When we are away from home, we usually stay in a hotel in the Hilton Hotel chain because we have Honors Points. But last week, for only the second time of our forty-three years together, we stayed at a small New England bed and breakfast, which resembled something from the fictional town of Hooterville.
When we arrived, there was no one at the check-in desk—just a phone number to telephone one of the owners. I made the phone call, but that was unnecessary because I was able to hear the person speaking to me through the walls. She came out to greet me and handed me a key. I did not need to show my credit card or an ID. It was very casual.
The room was, well, charming I guess you could say. There was a column smack dab in the middle of the room, which could prove fatal for those middle-of the-night visits to the little girls/boys room.
The ceilings were slanted like those of my childhood home. I gave myself a slight concussion one morning when I stood up too quickly after grabbing a pair of socks from the dresser drawer. (Ouch! Who knew to look?)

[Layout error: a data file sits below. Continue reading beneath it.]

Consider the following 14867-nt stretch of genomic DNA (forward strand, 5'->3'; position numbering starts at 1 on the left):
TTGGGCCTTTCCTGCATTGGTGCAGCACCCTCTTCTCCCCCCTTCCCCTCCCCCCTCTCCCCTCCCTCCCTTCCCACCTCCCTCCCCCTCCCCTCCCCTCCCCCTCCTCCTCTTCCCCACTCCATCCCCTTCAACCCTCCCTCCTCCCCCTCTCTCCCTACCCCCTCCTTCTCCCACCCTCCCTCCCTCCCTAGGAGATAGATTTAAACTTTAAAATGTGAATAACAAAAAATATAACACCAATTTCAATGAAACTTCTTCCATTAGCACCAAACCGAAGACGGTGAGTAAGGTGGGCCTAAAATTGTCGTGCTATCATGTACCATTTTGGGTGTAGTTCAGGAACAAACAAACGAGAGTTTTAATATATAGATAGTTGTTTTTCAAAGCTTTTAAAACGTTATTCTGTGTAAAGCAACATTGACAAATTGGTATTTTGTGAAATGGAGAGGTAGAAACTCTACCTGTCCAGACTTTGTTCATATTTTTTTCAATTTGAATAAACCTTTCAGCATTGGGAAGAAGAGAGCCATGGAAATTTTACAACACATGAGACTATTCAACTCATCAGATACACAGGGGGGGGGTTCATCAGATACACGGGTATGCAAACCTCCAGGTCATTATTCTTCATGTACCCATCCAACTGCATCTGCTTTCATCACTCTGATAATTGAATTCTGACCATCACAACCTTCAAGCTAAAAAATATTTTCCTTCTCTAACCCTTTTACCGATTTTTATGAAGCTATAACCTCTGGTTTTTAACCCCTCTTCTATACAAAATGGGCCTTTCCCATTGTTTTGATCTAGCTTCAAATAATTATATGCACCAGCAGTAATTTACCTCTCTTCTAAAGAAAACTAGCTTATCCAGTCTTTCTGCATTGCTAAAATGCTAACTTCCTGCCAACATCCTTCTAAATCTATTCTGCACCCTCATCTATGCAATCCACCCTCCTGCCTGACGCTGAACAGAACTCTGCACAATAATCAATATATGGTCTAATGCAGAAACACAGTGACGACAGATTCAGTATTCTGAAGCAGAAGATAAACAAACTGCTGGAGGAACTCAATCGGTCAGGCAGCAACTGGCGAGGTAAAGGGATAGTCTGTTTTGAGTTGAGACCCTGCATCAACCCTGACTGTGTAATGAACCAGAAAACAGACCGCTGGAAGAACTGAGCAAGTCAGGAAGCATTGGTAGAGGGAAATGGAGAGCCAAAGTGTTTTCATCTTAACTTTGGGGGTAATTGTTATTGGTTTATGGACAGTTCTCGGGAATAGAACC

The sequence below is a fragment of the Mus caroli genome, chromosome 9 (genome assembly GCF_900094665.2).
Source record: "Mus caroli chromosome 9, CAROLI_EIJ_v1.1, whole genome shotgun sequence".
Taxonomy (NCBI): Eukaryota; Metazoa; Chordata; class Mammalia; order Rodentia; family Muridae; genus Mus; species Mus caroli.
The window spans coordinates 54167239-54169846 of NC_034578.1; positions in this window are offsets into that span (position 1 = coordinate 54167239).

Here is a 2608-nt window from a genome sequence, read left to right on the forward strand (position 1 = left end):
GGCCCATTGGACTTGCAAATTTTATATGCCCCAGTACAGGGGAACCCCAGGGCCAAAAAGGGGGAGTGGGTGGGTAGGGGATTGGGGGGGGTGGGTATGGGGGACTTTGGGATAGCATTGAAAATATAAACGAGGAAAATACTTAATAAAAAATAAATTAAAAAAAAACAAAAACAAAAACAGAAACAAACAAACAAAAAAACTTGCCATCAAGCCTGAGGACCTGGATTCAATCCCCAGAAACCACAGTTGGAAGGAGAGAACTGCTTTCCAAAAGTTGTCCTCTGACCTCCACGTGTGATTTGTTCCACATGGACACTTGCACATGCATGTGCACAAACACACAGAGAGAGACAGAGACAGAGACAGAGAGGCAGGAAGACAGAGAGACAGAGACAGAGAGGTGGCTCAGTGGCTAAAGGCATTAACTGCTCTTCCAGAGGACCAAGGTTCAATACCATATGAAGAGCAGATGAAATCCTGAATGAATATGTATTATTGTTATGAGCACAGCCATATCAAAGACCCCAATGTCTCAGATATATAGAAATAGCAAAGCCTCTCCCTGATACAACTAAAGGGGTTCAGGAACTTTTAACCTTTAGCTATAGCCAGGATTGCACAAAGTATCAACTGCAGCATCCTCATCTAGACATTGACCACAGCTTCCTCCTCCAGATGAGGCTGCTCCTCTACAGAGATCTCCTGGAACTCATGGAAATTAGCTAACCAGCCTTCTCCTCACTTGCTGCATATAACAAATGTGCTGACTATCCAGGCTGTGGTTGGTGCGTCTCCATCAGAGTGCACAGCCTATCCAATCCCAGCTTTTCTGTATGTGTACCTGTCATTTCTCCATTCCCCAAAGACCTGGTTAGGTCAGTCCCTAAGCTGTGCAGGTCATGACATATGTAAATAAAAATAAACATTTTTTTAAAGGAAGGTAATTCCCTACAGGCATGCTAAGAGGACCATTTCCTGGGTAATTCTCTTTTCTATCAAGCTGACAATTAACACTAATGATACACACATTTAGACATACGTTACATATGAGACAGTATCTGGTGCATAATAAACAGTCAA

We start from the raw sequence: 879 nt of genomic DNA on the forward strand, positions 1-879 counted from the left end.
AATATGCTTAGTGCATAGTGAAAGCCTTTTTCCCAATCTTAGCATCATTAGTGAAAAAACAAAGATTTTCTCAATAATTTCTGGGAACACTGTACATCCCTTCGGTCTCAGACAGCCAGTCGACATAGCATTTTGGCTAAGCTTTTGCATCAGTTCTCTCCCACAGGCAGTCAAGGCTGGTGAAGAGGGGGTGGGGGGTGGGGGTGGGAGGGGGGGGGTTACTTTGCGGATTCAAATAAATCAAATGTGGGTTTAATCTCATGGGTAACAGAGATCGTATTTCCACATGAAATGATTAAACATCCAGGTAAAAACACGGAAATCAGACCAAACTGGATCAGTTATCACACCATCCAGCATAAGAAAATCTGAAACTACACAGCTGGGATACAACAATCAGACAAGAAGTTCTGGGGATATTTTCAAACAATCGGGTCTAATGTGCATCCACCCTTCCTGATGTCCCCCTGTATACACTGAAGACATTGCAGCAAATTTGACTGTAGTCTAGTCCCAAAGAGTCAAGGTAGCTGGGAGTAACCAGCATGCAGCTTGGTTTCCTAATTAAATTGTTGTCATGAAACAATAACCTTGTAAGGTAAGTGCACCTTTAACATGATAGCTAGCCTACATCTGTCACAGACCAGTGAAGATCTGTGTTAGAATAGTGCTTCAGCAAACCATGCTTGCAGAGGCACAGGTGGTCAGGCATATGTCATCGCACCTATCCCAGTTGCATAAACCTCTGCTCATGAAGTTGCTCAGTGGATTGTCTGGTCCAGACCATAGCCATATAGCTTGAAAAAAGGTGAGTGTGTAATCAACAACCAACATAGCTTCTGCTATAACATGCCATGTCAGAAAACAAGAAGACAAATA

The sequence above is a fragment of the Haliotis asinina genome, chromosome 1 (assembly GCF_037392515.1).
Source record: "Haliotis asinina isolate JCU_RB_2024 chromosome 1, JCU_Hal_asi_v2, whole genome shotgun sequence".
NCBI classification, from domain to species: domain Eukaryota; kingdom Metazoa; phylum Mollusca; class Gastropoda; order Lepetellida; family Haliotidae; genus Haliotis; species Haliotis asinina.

The kitchen, stocked with a coffee maker and mini fridge, conveniently shared the space of the toilet and shower, so one could, if desired, have a cup of Joe while relaxing on the throne. With a flick of a switch, you could turn on the light and the fan, which sounded like the engines of one of those small regional jets preparing to taxi down the runway.
They advertised that they have a Smart TV and free Wi-Fi, but they really should say “we sort of have a Smart TV and Wi-fi,” because our connection to the Web would routinely disappear while watching a show or surfing the Internet. But we were not working and I had brought a book with me, so it was not an issue, and we were, I’d remind myself, in Hooterville.
The bar reminded me of Cheers. Everyone knew everyone’s name, I saw some of the same faces each day, and by the second day, the bartender knew what kind of beer I was drinking. Despite the quirkiness of this place, I would definitely stay there again.
Overall, it was a great trip. I saw lovely scenery, I finally had a lobster roll, and best of all, I got to spend a few days with my brother, which was the reason for my trip. Sadly, I learned that despite the charm of the area, there are many places not accessible to a person in a wheelchair. That made me sad!